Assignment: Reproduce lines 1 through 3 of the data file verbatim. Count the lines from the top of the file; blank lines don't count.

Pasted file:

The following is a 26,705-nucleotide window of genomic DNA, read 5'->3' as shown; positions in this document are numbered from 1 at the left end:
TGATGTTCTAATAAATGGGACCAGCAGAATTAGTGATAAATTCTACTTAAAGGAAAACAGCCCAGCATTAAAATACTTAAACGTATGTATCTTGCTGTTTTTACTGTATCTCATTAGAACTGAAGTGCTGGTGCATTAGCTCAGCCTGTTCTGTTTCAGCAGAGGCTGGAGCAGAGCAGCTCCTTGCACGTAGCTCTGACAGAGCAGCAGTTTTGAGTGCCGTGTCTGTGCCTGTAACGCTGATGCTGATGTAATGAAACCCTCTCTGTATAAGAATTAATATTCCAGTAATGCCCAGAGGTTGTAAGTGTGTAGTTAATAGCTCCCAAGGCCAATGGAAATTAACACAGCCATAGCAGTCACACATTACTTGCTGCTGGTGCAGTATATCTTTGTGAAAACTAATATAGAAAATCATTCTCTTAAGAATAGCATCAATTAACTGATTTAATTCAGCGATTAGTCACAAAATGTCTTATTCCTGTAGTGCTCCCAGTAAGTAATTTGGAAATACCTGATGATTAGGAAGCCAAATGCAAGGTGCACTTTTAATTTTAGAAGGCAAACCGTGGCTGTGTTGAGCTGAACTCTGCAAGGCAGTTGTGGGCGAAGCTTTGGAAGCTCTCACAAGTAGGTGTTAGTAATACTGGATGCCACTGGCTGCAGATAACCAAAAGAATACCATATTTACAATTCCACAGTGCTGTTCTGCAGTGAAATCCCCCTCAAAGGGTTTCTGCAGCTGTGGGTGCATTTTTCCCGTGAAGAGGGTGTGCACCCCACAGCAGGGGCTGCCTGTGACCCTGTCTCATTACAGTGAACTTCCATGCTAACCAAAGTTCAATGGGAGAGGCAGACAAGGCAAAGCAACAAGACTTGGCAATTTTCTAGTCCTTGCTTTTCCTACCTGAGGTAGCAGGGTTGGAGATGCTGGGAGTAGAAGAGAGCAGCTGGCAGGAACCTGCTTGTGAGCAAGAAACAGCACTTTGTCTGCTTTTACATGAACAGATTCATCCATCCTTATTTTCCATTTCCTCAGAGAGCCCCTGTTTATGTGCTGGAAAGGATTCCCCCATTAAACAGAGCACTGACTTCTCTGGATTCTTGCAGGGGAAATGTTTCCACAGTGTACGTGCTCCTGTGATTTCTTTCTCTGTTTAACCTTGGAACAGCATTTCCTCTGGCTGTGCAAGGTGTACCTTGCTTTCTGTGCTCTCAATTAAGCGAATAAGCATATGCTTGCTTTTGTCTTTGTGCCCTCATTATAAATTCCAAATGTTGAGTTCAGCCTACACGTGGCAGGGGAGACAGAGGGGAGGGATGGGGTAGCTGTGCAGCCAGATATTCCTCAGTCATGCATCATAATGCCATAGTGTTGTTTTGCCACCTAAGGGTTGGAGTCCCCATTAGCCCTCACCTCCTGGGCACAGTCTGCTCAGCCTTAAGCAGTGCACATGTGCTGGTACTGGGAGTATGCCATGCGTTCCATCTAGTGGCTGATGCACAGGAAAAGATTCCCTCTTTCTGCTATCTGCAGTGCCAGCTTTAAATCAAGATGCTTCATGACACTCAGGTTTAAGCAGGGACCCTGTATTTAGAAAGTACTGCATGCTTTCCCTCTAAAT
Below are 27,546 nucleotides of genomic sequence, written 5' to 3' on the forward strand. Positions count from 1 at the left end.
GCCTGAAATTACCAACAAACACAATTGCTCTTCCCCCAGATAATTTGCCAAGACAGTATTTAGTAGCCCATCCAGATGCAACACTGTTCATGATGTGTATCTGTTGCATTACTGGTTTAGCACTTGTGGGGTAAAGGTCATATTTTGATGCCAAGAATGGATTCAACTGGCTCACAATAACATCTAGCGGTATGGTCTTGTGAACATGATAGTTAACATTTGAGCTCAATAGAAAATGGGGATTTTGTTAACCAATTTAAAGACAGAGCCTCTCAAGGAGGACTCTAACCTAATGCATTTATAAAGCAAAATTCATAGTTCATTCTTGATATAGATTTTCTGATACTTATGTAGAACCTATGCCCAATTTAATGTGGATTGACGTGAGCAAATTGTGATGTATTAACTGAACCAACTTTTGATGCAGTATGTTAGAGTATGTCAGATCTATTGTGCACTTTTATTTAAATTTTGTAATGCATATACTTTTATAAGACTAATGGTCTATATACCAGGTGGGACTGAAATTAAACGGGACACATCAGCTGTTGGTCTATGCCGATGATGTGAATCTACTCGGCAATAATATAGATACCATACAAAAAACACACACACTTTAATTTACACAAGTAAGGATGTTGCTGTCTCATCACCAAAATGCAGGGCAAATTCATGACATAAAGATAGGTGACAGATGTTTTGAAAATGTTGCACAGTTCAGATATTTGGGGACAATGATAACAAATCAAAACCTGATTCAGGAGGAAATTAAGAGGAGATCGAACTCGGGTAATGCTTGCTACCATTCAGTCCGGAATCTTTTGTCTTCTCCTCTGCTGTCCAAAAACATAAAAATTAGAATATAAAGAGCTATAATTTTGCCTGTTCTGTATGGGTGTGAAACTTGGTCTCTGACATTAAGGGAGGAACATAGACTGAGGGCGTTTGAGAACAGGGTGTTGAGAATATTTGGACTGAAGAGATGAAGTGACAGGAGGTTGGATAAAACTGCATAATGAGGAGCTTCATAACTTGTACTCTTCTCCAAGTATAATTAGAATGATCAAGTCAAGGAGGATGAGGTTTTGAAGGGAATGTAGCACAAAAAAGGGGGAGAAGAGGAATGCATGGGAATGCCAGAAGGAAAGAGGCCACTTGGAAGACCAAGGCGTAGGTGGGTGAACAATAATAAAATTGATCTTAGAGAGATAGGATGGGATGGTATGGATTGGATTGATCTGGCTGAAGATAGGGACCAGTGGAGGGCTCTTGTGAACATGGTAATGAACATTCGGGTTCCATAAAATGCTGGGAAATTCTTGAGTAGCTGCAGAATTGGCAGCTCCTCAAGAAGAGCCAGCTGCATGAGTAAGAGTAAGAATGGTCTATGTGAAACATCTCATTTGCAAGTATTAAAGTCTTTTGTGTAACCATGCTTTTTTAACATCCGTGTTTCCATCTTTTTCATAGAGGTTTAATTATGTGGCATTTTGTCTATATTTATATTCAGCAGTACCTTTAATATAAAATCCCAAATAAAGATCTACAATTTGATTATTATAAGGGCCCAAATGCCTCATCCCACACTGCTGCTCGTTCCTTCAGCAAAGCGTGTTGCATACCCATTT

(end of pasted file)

The following is a 26,705-nucleotide window of genomic DNA, read 5'->3' as shown; positions in this document are numbered from 1 at the left end:
TGATGTTCTAATAAATGGGACCAGCAGAATTAGTGATAAATTCTACTTAAAGGAAAACAGCCCAGCATTAAAATACTTAAACGTATGTATCTTGCTGTTTTTACTGTATCTCATTAGAACTGAAGTGCTGGTGCATTAGCTCAGCCTGTTCTGTTTCAGCAGAGGCTGGAGCAGAGCAGCTCCTTGCACGTAGCTCTGACAGAGCAGCAGTTTTGAGTGCCGTGTCTGTGCCTGTAACGCTGATGCTGATGTAATGAAACCCTCTCTGTATAAGAATTAATATTCCAGTAATGCCCAGAGGTTGTAAGTGTGTAGTTAATAGCTCCCAAGGCCAATGGAAATTAACACAGCCATAGCAGTCACACATTACTTGCTGCTGGTGCAGTATATCTTTGTGAAAACTAATATAGAAAATCATTCTCTTAAGAATAGCATCAATTAACTGATTTAATTCAGCGATTAGTCACAAAATGTCTTATTCCTGTAGTGCTCCCAGTAAGTAATTTGGAAATACCTGATGATTAGGAAGCCAAATGCAAGGTGCACTTTTAATTTTAGAAGGCAAACCGTGGCTGTGTTGAGCTGAACTCTGCAAGGCAGTTGTGGGCGAAGCTTTGGAAGCTCTCACAAGTAGGTGTTAGTAATACTGGATGCCACTGGCTGCAGATAACCAAAAGAATACCATATTTACAATTCCACAGTGCTGTTCTGCAGTGAAATCCCCCTCAAAGGGTTTCTGCAGCTGTGGGTGCATTTTTCCCGTGAAGAGGGTGTGCACCCCACAGCAGGGGCTGCCTGTGACCCTGTCTCATTACAGTGAACTTCCATGCTAACCAAAGTTCAATGGGAGAGGCAGACAAGGCAAAGCAACAAGACTTGGCAATTTTCTAGTCCTTGCTTTTCCTACCTGAGGTAGCAGGGTTGGAGATGCTGGGAGTAGAAGAGAGCAGCTGGCAGGAACCTGCTTGTGAGCAAGAAACAGCACTTTGTCTGCTTTTACATGAACAGATTCATCCATCCTTATTTTCCATTTCCTCAGAGAGCCCCTGTTTATGTGCTGGAAAGGATTCCCCCATTAAACAGAGCACTGACTTCTCTGGATTCTTGCAGGGGAAATGTTTCCACAGTGTACGTGCTCCTGTGATTTCTTTCTCTGTTTAACCTTGGAACAGCATTTCCTCTGGCTGTGCAAGGTGTACCTTGCTTTCTGTGCTCTCAATTAAGCGAATAAGCATATGCTTGCTTTTGTCTTTGTGCCCTCATTATAAATTCCAAATGTTGAGTTCAGCCTACACGTGGCAGGGGAGACAGAGGGGAGGGATGGGGTAGCTGTGCAGCCAGATATTCCTCAGTCATGCATCATAATGCCATAGTGTTGTTTTGCCACCTAAGGGTTGGAGTCCCCATTAGCCCTCACCTCCTGGGCACAGTCTGCTCAGCCTTAAGCAGTGCACATGTGCTGGTACTGGGAGTATGCCATGCGTTCCATCTAGTGGCTGATGCACAGGAAAAGATTCCCTCTTTCTGCTATCTGCAGTGCCAGCTTTAAATCAAGATGCTTCATGACACTCAGGTTTAAGCAGGGACCCTGTATTTAGAAAGTACTGCATGCTTTCCCTCTAAAT
Below are 27,546 nucleotides of genomic sequence, written 5' to 3' on the forward strand. Positions count from 1 at the left end.